Vehicle insurance requirements in the UK

In 1930, the UK Government brought out a regulation that demanded every individual who used a vehicle on public roads to hold at least third party personal injury insurance policy coverage. At present, UK law is outlined by the Road Traffic Act 1988, which was last altered in 1991.
The Act necessitates that owners either be insured, have a security, or have committed a determined deposit (£500,000 in 1991) with the Accountant General of the Supreme Court, against their liability for accidental injuries to others (including passengers) and for damage to other individuals' property, caused from use of a vehicle on a public road or in more public places.

Whenever vehicles do not posses the necessary insurance, police can seize them. A motorist found operating without insurance can be prosecuted by the authorities and have his driver's permit endorsed.

As of recent, insurance companies can not place a restriction on the money that they are accountable for, in case of a claim. The minimum level of insurance cover in the United Kingdom is called "Third Party Only Insurance". It is the most basic cover out there which satisfies the requests of the law. Third party only will compensate any liability to third parties and nothing else.

Up from minimum required, one can buy "Third Party, Fire and Theft". This will cover third party liabilities, and damage to the vehicle caused by fire, the vehicle is also covered against theft. The most highly-priced sort of insurance coverage one can purchase is referred to as "Comprehensive Insurance" . It covers all of the above, in addition to vandalism and other damage that can happen to the vehicle, this form of insurance is generally required by loan merchants which give money for buying the car, or people may select this cover when driving a very valuable car. There are some classes of vehicles that are exempted from having to carry insurance, these are mainly authorities vehicles, the Police, Firemen, Ambulances, Park Autorities and similar. Insurance companies will issue a document called "Cover Note" (the Insurance Certificate) this is to be exibited, to prove that the vehicle in question is insured.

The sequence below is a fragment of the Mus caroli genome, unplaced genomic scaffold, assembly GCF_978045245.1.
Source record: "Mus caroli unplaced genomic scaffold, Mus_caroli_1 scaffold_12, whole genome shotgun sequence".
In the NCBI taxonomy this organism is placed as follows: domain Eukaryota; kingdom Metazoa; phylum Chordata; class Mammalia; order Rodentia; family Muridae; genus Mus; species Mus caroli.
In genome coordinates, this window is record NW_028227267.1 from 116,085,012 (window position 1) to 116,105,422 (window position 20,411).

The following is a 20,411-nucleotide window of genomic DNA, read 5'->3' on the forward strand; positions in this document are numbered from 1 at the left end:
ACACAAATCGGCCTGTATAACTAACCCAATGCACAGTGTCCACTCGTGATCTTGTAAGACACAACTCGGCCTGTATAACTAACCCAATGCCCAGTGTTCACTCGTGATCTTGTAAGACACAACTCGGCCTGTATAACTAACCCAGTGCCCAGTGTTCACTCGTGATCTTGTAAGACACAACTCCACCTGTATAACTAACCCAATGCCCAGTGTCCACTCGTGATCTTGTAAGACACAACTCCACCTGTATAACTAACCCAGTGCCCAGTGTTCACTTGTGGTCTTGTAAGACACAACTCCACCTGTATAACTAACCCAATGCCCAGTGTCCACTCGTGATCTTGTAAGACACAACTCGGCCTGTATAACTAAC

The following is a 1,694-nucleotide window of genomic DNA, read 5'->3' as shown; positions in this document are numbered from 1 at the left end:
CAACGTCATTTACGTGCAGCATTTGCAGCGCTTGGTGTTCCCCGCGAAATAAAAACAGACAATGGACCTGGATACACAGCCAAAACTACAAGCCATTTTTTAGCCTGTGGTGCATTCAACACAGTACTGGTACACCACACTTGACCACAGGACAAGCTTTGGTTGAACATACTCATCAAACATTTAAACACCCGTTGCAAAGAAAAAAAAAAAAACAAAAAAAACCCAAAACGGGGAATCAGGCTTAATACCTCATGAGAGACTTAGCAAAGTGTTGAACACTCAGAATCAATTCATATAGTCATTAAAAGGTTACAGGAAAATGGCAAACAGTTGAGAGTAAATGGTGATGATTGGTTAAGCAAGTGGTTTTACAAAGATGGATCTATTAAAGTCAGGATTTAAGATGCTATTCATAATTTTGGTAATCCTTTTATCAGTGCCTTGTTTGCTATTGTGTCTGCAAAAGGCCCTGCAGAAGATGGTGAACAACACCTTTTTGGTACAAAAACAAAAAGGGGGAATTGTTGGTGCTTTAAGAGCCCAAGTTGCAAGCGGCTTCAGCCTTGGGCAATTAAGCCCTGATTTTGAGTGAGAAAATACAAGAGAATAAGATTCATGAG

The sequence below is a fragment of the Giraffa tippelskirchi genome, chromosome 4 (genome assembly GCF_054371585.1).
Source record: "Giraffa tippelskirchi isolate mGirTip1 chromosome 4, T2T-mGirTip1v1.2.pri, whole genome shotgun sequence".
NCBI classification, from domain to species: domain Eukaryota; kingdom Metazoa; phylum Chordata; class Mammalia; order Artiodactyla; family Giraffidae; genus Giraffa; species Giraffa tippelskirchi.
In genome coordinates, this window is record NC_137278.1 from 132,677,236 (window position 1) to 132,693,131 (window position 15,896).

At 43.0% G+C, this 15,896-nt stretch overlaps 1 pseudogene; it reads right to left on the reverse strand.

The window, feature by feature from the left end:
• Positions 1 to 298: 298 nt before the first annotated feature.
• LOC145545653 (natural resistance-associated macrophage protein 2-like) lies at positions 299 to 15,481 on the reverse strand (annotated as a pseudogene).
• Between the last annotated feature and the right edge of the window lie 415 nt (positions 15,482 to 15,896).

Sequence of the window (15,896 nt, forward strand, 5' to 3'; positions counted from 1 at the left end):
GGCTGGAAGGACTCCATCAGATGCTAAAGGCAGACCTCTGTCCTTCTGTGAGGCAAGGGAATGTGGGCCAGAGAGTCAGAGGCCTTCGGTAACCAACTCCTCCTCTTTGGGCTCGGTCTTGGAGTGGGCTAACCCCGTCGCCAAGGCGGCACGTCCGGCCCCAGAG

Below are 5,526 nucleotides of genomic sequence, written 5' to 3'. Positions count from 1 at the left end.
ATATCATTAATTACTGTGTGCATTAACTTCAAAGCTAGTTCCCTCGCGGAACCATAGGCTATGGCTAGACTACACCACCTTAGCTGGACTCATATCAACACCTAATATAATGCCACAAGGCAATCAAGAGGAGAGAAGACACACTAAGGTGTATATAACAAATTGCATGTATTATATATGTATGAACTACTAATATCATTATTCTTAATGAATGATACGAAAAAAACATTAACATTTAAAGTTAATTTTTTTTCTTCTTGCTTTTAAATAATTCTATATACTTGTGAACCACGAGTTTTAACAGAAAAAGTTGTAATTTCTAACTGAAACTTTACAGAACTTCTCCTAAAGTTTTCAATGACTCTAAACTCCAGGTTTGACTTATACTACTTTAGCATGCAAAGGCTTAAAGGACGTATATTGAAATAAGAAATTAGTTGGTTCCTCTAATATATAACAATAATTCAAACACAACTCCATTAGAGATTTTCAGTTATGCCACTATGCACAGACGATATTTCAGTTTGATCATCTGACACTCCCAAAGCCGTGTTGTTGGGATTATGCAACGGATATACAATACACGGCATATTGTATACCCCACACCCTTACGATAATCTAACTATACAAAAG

Photocopies are not valid. Police officers and other authoritative people can request to see the Cover Note, failing to produce one immediately, results in an offence. What was once known as the "Producer" is no longer utilized in the UK. This gave the option to the motorist to take an insurance cover note at a specified police station within 7 days. From June 2011 if a vehicle carries a Tax disk, it needs also be insured, whether it is kept in public roads or not. This is a new law called "Continuous Insurance Enforcement".

To be able to stop paying insurance on the veicle, the SORN declaration is now required. A SORN is a conventional declaration which specifies that the vehicle is off road. Details of all vehicles covered by insurance in the UK are stored in databases run by the Motor Insurer's Bureau aka MIB. These records can be utilized by Insurance Companies. The MIB also recompenses claimants if there is damages caused by untraced or uninsured drivers..

Starting Oct 2014 tax discs in the United Kingdom will no longer be required to be exhibited. Since the end of 2012 in the EU gender cannot be utilized by insurance carriers to determine car insurance premiums.

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